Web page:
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Orchid seed orchid seeds orchid seed germination asymbiotic orchid seed germination

Orchid seed orchid seeds orchid seed germination asymbiotic orchid seed germination

Hi Nadine!

Nadine Vreeland

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Media Selection

The selection of the best medium for your purposes can be a frustrating task. Of course, we want to choose the best media for our purposes, and there are several qualifications for what consititutes the “best” medium. These should be discussed briefly.

What do we mean by the “best” results for orchid seed germination? We want:

1) As high a germination rate as reasonably possible

2) Good growth of protocorms to a reasonable size

3) Minimal progression to larger size such that protocorms are of uniform size, producing better replate flasks

4) Good survival for as long a period of time as reasonably possible to give the flasker plenty of time to replate them

All of these characteristics are important; number 3 requires some explanation for the novice. Although germination may occur quickly, some seeds are slower to germinate or slower to grow than others. If protocorms mature at the same size and seedlings develop at a comparable rate, replate flasks will tend to have seedlings that are of similar size. Rather than a replate flask with HUGE seedlings and tiny seedlings mixed together, it is more desirable to have finished flasks with seedlings with relatively little variation in size.

Sometimes it is unavoidable, and seedlings will do what they darned well please; Stanhopeinae (Stanhopea, Peristeria, Gongora, and Coryanthes) will often do whatever they want, and flasks will be a mixed bag of seedlings of different size no matter what is done to the contrary. Other seedlings tend to grow at a surprisingly steady rate, producing uniform crops of Epidendrum or Encyclia seedlings, for example.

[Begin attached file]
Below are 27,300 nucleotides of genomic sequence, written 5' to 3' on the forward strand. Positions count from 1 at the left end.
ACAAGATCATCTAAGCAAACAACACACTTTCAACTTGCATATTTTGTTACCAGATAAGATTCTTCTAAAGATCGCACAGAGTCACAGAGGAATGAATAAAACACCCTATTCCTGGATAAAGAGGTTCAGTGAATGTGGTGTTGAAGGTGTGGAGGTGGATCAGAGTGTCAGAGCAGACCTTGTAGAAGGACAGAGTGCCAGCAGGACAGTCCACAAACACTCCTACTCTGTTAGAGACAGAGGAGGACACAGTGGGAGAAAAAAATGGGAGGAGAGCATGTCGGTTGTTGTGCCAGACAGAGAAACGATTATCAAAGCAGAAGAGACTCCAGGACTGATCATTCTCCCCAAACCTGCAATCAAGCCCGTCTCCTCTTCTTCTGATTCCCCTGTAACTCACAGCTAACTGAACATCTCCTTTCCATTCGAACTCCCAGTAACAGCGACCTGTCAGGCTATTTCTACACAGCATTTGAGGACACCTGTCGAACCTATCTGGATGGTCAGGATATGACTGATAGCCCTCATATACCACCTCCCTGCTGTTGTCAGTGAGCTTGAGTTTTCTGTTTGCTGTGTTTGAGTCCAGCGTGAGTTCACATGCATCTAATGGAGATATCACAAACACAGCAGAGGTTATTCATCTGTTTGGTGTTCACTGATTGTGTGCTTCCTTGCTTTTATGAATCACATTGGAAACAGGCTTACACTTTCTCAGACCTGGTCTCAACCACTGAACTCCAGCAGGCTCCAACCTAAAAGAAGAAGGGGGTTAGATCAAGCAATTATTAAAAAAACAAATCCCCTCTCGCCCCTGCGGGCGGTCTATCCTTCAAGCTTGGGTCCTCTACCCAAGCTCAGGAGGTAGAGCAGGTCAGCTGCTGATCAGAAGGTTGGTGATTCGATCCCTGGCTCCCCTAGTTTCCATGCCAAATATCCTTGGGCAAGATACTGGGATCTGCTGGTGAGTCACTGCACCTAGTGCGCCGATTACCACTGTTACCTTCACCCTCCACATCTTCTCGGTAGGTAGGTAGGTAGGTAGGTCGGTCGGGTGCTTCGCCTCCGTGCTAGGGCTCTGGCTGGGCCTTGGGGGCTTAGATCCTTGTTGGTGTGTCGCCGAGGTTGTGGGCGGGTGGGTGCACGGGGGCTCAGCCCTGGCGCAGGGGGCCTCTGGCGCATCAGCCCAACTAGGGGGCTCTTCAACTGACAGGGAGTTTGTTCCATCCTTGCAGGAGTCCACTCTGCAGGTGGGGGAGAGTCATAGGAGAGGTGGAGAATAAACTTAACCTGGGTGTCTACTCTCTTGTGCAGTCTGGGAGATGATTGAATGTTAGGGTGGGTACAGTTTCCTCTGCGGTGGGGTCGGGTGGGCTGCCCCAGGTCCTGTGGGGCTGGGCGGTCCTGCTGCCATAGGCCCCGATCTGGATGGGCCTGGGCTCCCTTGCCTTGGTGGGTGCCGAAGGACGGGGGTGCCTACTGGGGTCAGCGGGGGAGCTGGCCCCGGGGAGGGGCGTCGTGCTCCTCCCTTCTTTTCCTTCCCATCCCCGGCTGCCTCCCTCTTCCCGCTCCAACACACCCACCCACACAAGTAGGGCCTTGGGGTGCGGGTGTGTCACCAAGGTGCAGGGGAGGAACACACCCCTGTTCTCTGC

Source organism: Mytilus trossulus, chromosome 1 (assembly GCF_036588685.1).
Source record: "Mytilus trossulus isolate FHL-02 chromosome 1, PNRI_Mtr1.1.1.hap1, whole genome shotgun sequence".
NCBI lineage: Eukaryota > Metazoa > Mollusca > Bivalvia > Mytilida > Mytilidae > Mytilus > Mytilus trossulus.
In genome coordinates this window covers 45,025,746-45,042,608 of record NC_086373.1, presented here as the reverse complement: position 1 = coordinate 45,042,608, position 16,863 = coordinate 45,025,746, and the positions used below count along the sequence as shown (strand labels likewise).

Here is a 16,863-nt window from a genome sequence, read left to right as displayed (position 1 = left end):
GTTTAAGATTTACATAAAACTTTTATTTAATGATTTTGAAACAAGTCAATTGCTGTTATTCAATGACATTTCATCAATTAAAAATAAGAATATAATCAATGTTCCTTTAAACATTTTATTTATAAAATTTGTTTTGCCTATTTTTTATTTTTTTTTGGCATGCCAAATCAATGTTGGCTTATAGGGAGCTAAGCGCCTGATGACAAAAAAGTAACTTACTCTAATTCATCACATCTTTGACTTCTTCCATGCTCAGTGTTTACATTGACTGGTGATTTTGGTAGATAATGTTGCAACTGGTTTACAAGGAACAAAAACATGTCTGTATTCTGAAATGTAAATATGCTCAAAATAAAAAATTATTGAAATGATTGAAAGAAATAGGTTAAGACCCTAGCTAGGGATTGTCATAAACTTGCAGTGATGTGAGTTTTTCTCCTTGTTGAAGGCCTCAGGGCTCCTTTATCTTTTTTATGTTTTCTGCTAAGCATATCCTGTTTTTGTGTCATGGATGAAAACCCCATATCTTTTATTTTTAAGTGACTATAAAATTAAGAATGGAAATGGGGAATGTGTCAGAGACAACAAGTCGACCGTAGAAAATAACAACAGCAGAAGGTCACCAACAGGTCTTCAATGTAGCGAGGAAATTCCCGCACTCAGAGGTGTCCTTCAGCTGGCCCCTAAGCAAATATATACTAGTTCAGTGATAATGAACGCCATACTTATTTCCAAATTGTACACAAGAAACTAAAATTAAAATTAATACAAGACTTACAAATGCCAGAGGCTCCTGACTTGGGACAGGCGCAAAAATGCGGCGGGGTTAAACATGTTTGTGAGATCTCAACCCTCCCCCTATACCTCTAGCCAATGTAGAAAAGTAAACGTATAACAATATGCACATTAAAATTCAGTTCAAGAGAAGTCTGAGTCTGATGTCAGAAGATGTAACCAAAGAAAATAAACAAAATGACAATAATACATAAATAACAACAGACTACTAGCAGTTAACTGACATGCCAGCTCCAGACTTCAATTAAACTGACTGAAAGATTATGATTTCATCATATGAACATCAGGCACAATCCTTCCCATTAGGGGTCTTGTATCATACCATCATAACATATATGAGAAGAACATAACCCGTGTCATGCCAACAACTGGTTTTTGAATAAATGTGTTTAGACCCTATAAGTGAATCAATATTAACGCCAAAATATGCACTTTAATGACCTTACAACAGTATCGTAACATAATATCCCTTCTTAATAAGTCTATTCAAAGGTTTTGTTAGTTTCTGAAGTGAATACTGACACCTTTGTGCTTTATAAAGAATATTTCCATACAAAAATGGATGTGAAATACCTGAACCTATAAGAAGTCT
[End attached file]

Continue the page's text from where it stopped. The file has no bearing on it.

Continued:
Number 4 also deserves some explaining. For those that have not witnessed it, “brown out” is when protocorms turn brown or yellow while still in mother flask- a sign that you did not act fast enough to get them into replate flask. While there are other causes (high temperatures, for example, for plants that cannot tolerate them), brown-out is often caused by “bad” concentrations of sugars. If you have problems with brown-out, try our pre-mix of P668 with B852 banana powder. It has less banana powder in it than replate flask, but not so much that it inhibits germination. Good stuff.

The following is a table that describes in the most general terms possible the different formulae that we sell for the germination of orchid seeds. “Western Media” consists of our Western seed germination formulae, W2.5 and W3. P668 is the commercially available preparation from PhytoTech Labs, which we also resell. P668 + B852 is our own homebrew mix that we use here for general sowing.

The following table describes, in the most general terms possible, performance characteristics of these media with different genera. There are always exceptions and the grower is urged to experiment to determine the best possible formulae for their conditions.

Special note on Phalaenopsis species: We get in a fair number of different phal species, but they almost never germinate for us. I have suspicions that the dry seed does not live very long, so the seed we get is usually dead. Therefore, I have qualified all of the media as “no data” with this genus. However, P668 was formulated specifically for germination of this genus by Dr. Ken Torres, now at PhytoTech Labs. It should prove useful to those that need to germinate this species (probably from green capsule).